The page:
For the postwar Naruse, then, the release of emotion has tragic consequences; it’s as if the trials his heroines face can be endured only through the refusal to feel. Hence the scarcity of true tragic endings in his art—more often, his characters find no solution but to go on living, though without hope. The fruitless expenditure of energy which concludes several of Naruse’s 1950s films seems a substitute for emotional catharsis: thus, the nearly estranged couple throwing a balloon back and forth at the end of Sudden Rain (1956); the ageing geishas in Late Chrysanthemums dancing a comic number patterned on Marilyn Monroe; and, in Summer Clouds, Chikage Awashima’s trapped heroine laboriously ploughing the fields. This forlorn, purposeless physical activity provides an outlet for the frustrations of Naruse’s characters, but constitutes an artificial conclusion, expressing their problems without resolving them: the despair is bleaker because it has no melodramatic finality.
The desolation that marks Naruse’s later work is, in the final analysis, limiting; in Donald Richie’s words, “He lacks that hope which is the highest wisdom.” (12) Nor, it must be added, does he possess that mastery of cinematic style for which Ozu and Mizoguchi rank among the great artists of their chosen medium. Yet there is a style which consists in detail of characterisation and elegance of structure, just as there is a wisdom which consists in the strength of purpose and clarity of vision required to portray the sorrows and disappointments of life without sentimentality, complacency or compensation –to portray, in Audie Bock’s words, the “wound called life for which there is no salve.” (13) I have tried to show that this is not the whole of Naruse’s art, but it is, perhaps, at the heart of his most mature and perfect films. Richie, and his colleague Joseph Anderson, had the first word, and, since their summation could not easily be bettered, it is appropriate for them to have the last: “It is the honesty with which Naruse treats his theme that commands our respect; it is his faithfulness to this theme which creates his style; and it is our suspicion that, painful though it be, he is telling the truth, that creates his greatness.” (14)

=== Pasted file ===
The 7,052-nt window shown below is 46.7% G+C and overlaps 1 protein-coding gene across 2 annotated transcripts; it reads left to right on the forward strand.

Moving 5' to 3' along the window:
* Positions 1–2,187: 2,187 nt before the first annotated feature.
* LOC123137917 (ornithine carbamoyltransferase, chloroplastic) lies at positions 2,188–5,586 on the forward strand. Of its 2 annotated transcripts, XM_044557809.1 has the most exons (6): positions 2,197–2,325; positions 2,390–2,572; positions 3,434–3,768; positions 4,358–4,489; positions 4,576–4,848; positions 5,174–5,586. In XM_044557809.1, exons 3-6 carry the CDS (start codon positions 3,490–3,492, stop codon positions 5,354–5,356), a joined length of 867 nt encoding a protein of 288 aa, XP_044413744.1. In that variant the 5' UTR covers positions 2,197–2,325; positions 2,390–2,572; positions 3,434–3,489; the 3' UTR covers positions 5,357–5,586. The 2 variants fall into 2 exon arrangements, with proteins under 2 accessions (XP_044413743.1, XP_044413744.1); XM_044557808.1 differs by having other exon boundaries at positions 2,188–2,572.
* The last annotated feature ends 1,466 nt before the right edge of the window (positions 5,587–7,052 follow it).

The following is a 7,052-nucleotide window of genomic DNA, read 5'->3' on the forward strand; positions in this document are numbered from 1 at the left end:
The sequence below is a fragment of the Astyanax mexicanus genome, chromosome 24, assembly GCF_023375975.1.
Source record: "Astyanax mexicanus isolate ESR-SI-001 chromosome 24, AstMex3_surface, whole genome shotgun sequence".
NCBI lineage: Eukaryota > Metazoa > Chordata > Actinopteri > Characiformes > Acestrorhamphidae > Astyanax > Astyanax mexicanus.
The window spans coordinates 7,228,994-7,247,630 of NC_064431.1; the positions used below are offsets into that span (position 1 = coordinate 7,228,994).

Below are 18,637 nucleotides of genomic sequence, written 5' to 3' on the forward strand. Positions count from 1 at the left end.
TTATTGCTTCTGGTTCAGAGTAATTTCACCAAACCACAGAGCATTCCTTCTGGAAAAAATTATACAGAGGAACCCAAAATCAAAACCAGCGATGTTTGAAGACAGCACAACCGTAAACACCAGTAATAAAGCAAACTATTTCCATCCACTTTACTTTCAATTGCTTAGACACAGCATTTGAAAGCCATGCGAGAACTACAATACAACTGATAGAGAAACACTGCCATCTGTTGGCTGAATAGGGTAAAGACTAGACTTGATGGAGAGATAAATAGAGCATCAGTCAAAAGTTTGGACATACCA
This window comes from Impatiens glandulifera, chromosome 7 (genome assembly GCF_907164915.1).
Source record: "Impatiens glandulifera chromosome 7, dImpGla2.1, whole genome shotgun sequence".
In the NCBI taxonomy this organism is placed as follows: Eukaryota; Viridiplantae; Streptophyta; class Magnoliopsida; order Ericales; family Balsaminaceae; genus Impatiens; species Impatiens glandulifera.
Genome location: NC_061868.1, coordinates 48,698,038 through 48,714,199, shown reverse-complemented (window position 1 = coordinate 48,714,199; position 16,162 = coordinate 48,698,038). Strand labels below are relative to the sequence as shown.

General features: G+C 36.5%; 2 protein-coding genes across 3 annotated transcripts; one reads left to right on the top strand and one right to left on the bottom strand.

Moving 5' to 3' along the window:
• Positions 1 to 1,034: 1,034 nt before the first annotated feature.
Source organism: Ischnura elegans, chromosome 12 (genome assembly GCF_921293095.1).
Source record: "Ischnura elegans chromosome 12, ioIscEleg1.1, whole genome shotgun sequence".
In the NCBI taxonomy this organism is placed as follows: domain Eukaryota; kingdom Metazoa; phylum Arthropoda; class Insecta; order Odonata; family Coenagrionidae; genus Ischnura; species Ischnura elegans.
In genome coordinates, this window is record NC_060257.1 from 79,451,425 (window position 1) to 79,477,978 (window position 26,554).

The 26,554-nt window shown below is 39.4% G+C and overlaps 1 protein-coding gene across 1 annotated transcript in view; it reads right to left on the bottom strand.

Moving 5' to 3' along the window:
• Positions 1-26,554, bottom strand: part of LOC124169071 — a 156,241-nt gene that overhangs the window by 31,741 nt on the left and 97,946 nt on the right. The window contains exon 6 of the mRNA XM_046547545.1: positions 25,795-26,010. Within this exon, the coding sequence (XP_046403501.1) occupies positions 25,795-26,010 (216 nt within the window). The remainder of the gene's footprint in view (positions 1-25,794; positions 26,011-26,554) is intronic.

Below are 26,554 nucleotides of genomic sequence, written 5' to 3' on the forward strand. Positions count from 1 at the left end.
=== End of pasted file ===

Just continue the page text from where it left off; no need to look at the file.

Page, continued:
Mr and Mrs Swordplay (Chambera Fufu) (1930)
Pure Love (Junjo) (1930)
Hard Times (Fukeiki Jidai) (1930)
Love is Strength (Ai wa Chikara Da) (1930)
A Record of Shameless Newlyweds (Oshikiri Shinkonki) (1930)
Now Don’t Get Excited (Ne Kofun Shicha Iya Yo) (1931)
Dreams From the Second Floor (Nikai no Yumei) (1931)
Flunky, Work Hard (Koshiben Gambare) (1931)
Fickleness Gets on the Train (Uwaki wa Kisha ni Notte) (1931)
The Strength of a Moustache (Hige no Chikara) (1931)
Under the Neighbours’ Roof (Tonari no Yane no Shita) (1931)
Ladies, Be Careful of Your Sleeves (Onna wa Tamoto o Goyojin) (1932)
Crying to the Blue Sky (Aozora ni Naku) (1932)
Be Great! (Eraku Nare) (1932)
Motheaten Spring (Mushibameru Haru) (1932)
Chocolate Girl (Chokoreite Garu) (1932)
Not Blood Relations (Nasanu Naka) (1932)
Apart From You (Kimi to Wakarete) (1933)
Nightly Dreams (Yogoto no Yume) (1933)
A Man With a Married Woman’s Hairdo (Boku no Marumage) (1933)
Two Eyes (Sobo) (1933)
Street Without End (Kagirinaki Hodo) (1934)
Three Sisters With Maiden Hearts (Otome-gokoro Sannin Shimai) (1935) first sound film
The Actress and the Poet (Joyu to Shijin) (1935)
Wife, Be Like a Rose (Tsuma yo Bara no Yo ni) (1935)
Five Men in the Circus (Sakasu Gonin-gumi) (1935)
The Girl in the Rumour (Uwasa no Musume) (1935)
Kumoemon Tochuken (1936)
The Road I Travel With You (Kimi to Iku Michi) (1936)
Morning’s Tree-Lined Street (Asa no Namikimichi) (1936)
A Woman’s Sorrows (Nyonin Aishu) (1937)
Avalanche (Nadare) (1937)
Learn From Experience (Kafuku) (1937) two-part film
Tsuruhachi and Tsurujiro (Tsuruhachi Tsurujiro) (1938)
The Whole Family Works (Hataraku Ikka) (1939)
Sincerity (Magokoro) (1939)
Travelling Actors (Tabi Yakusha) (1940)
A Face From the Past (Natsukashi no Kao) (1941)
Shanghai Moon (Shanhai no Tsuki) (1941)
Miss Hideko the Bus Conductress (Hideko no Shasho-san) (1941)
Mother Never Dies (Haha wa Shinazu) (1942)
The Song Lantern (Uta Andon) (1943)
This Happy Life (Tanoshiki Kana Jinsei) (1944)
The Way of Drama (Shibaido) (1944)
Until Victory Day (Shori no Hi Made) (1945)
A Tale of Archery at the Sanjusangendo (Sanjusangendo Toshiya Monogatari) (1945)
The Descendants of Taro Urashima (Urashima Taro no Koei) (1946)
Both You and I (Ore mo Omae mo) (1946)
Four Love Stories (Yottsu no Koi no Monogatari) (1947) omnibus film, other sequences by Shiro Toyoda, Teinosuke Kinugasa and Kajiro Yamamoto.